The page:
An article caught my attention that originated from a parent’s question. It included responses from the community.
Reading the responses I found myself surprised and then shocked as the replies to the questions did not connect with the original letter writer. Those responding talked at her and identified her actions as problems in a way that did not meet my need for consideration. What I read was generalizations and identification of the parents actions as being problems through the letter writers personal opinions including; judgement, diagnosing, prescribing and giving advise.
For me, what was missing was the piece that made sense on a behavioral level that would create a feeling of relief on all levels of my understanding not just my mind. Therefore rather than deepening into a shared connection to what I was reading, I was struggling with what it was bringing up for me.
I felt frustrated and annoyed reading these letters as all I took away from it was my thought that they were meeting their needs for expressing and sharing their professional opinions. I felt a deep sadness at the same time imagining the experience of the questioner reading these answers that sounded like a lecture and being told what to do. I recognize how I would like the support to be simpler, personal and emphatic. I would have enjoyed reading was how both the parent and child had different and conflicting needs. I didn’t read any steps and examples for sharing how to identify these two sets of needs and move forward with the child hearing back they where deeply cared for.
Imagine the personal power for the parent to connect in to was was important to them, not the action they themselves took. Let’s give parents tools to relax and guide their children not rules to break themselves! Followed by the gift of knowing what need the child was meeting so the parent could realize the child’s action was to meet that need.
Which came first the chicken or the egg? Really? Does it matter? Who cares about identifying who should be responsible for teaching children about bullying and the outcomes when each one of us is a bully! Yes, you have read this correctly. If we cannot identify our own needs and give ourselves empathy, what happens when talking to another person? Can you then hear and identify their needs and respond back to them in a way to connect to what is important to them? If not, in fact it is bullying them! Why, well think about it, if you hear someone and begin trying to fix it based upon your opinions, do you think they feel witnessed and valued or do they feel invisible and lonely? If you start to hear them, identify with their story and jump in to tell yours to let them know you know exactly how they feel, do you think they feel seen or heard or has the conversation become about you? Therefore, if it is about you and what you know and your experience, you cannot identify their needs and acknowledge them as having any value. Why?, they do not have the same needs as you in that moment. Frankly, it is not about you when you are listening to someone else which brings up the question of, “How do you think they are going to respond?”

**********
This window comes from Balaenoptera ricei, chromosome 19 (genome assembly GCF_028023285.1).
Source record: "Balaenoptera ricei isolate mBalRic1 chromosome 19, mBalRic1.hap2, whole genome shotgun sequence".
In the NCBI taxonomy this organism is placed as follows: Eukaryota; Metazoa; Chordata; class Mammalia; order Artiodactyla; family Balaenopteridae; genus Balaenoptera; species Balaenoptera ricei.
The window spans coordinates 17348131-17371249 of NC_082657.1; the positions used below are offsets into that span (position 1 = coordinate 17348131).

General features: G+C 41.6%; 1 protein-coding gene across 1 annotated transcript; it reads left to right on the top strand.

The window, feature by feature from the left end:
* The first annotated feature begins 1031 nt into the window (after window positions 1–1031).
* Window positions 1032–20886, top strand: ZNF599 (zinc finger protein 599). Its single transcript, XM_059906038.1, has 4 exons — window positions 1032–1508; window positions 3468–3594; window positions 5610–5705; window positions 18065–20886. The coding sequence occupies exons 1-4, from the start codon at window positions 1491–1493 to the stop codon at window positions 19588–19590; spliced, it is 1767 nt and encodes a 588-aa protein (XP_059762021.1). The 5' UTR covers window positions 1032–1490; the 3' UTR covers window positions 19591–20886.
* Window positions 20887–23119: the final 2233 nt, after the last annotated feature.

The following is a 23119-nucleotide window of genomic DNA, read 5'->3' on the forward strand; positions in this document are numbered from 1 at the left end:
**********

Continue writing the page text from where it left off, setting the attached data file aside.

I would like to generalize and say that I believe we all do this and it is these little incidents that we are not aware of that become big issues for others who then take it out on others that grows and grows. Therefore in my opinion it is a societal issue and one that needs societal solutions that begin with acknowledgement and training. Unlearning through learning new skills that begin with individuals in ALL communities, networks and families. It’s not a parental issue in my opinion as parents need the support of educators. Educators needs the support of administrators and administrators need the support of government and government need support of who? YOU!
Posted in Uncategorized
Tagged Acknowledgement, Administrators, bully, Bullying, Culture, Education, Empathy, Healthy Society, Learning, Organizations, Parenting, Parents, politics, Relationships, society, Teaching Children, Teaching the teachers, Unlearning, which came first the chicken or the egg
I would imagine that Dr. Marshall Rosenberg, author of Nonviolent Communication, would tell us that bullying is a, “tragic expression of unmet needs!” The questions then become:
- Do we even know that we have needs?
- Can we identify them?
- Can we share them so that they can be heard by others?
- Are we making the type of requests that will increase the chances of getting them met?
Society recognizes that the employers needs are different than those working for them. Society also recognizes that patterns (structures or models) are valuable for progress within an operation. Is society recognizing that the differences between employers, administrators and employees are equally as valuable? If so, is there recognition of these differences? Are employees hearing their needs identified and valued? This does not mean an employer or administrator needs to give up their needs! It simply is a basis for connection with the most valuable asset to your operation, your employees. Identifying their needs tells them that they are being seen and heard therefore valued. It does not mean an outcome.